Lawmakers on Thursday expressed reservations about a plan by the Internet Corporation for Assigned Names and Numbers to expand the universe of domain names by allowing companies to register brand names or generic words as top-level domains.
“If ICANN is determined to move forward, it should do so slowly and cautiously,” Sen. Jay Rockefeller (D-W.Va.), chairman of the Commerce Committee, said at a hearing about the plan. “The potential for fraud, consumer confusion and cybersquatting is massive and argues for a phased in implementation.”
Sen. Kelly Ayotte (R-N.H.) also urged caution, arguing that the expansion will make it harder for law enforcement to determine who is behind unlawful sites. The House of Representatives has scheduled a hearing on the plan for next week.
Despite the attention on Capitol Hill, Congress doesn't appear to have the ability to stop ICANN from forging ahead with its plan to offer new top-level domains. A top-level domain is the string of letters to the right of the last dot in the URL. ICANN, a nonprofit created in 1998, intends to accept applications between Jan. 12 and April 12 of next year.
Registering a new top-level domain will cost at least $185,000, and operating it will cost $25,000 a year.
The Association of National Advertisers opposes ICANN's plan, arguing that companies would have to feel obligated to purchase top-level names defensively, in order to prevent their purchase by rivals or detractors. Companies with trademarked names have the ability to stop their names from appearing in URLs, but even those companies could end up paying large sums to police cybersquatters.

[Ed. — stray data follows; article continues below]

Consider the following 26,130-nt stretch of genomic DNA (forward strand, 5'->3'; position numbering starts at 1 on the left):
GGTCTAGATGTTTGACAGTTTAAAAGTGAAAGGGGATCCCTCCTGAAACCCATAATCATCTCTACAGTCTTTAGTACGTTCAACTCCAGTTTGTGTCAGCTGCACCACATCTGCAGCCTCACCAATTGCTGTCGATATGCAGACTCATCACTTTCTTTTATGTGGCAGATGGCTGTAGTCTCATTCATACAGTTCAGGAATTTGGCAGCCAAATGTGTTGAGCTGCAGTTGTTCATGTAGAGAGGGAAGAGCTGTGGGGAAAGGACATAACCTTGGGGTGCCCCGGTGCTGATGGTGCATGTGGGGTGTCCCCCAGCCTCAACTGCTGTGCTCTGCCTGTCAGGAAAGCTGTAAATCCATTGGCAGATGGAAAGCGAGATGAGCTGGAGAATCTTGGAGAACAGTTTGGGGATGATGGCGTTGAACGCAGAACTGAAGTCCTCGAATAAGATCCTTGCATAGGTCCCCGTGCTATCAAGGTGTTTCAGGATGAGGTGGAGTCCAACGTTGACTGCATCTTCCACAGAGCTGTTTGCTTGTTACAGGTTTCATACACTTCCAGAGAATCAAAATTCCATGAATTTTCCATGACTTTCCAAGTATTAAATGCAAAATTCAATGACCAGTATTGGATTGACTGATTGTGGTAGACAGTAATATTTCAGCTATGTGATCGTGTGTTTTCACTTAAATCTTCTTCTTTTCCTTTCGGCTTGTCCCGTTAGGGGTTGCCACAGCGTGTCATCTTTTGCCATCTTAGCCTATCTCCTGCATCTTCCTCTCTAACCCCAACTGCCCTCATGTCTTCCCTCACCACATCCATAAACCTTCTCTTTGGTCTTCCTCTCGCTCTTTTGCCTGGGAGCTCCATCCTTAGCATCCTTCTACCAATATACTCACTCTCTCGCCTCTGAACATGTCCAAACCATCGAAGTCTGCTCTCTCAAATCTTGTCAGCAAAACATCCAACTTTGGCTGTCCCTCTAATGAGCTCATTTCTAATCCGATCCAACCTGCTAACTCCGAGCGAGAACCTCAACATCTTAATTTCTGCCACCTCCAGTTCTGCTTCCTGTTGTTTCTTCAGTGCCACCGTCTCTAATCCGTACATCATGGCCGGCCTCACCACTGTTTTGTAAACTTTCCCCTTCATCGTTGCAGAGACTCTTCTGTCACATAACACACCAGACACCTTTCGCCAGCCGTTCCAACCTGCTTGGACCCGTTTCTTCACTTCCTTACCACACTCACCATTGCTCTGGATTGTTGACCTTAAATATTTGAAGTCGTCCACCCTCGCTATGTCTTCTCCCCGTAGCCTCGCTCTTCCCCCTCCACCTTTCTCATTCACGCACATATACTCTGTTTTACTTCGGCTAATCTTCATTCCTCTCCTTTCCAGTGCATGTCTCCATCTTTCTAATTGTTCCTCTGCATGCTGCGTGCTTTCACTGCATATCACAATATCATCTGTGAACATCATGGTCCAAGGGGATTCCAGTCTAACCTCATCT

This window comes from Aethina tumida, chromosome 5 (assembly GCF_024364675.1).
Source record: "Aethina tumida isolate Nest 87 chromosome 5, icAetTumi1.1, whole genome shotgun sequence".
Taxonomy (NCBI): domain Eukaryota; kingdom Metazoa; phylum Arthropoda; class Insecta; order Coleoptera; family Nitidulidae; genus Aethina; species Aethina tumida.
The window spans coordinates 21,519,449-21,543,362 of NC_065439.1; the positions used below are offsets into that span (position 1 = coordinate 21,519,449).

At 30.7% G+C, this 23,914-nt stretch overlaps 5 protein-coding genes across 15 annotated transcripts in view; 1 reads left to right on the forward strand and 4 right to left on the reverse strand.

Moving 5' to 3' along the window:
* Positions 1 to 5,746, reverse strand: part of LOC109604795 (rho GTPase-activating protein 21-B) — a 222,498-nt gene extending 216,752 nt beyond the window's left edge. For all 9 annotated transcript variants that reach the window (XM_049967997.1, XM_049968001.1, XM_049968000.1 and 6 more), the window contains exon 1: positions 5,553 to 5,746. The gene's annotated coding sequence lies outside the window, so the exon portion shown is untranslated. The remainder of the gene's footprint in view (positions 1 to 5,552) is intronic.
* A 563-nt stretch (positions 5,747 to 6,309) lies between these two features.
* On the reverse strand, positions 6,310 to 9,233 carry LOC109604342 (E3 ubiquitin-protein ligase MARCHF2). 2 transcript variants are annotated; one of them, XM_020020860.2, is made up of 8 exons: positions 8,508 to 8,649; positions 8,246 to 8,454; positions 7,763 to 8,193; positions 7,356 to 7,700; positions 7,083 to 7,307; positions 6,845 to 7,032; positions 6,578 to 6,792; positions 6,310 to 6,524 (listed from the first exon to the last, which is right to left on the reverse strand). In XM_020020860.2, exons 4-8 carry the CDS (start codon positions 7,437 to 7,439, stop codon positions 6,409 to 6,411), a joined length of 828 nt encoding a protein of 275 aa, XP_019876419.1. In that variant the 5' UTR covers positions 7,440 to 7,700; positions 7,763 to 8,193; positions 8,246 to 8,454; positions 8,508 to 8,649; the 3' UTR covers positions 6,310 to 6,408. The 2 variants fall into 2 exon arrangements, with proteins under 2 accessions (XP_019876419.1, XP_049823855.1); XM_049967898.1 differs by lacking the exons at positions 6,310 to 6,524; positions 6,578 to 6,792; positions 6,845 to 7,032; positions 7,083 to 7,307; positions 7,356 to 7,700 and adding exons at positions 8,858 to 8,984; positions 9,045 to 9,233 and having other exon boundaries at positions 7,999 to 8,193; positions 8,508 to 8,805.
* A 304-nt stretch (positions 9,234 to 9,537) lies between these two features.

Kurt Pritz, senior vice president at ICANN, said Thursday that the organization didn't expect more than 1,000 applications for the domain names, but added that ICANN had no way of predicting the exact number. “A lot of companies that are planning for this are keeping their plans close to the vest,” he said in response to questions by Sen. Amy Klobuchar (D-Wash.).
Pritz also said that ICANN has procedures to deal with disputes over domain names and trademark infringement claims.
Dan Jaffe, ANA executive vice president of government relations, criticized the “reckless plan,” arguing that it poses a “serious threat to the legitimate interests of both companies and consumers on the Internet.”
Esther Dyson, founding chairman of ICANN's board, also weighed in against the plan. She said that she initially supported the concept of new top-level domains, believing that it would broaden the market and encourage innovation. But Dyson said she changed her mind upon learning how expensive it would be to obtain a new top-level domain.
“Most of the new domains would simply add friction,” Dyson said in her written statement, adding that the beneficiaries were likely to be “Google, trademark lawyers” and registrars.
She elaborated in her testimony on Thursday that companies like Twitter or Amazon were able to innovate without a change to the domain name system. “What i would like to see is real innovation, where you don't buy a name for $200,000 and then spend a few million defending it, but where you actually create something new,” she said.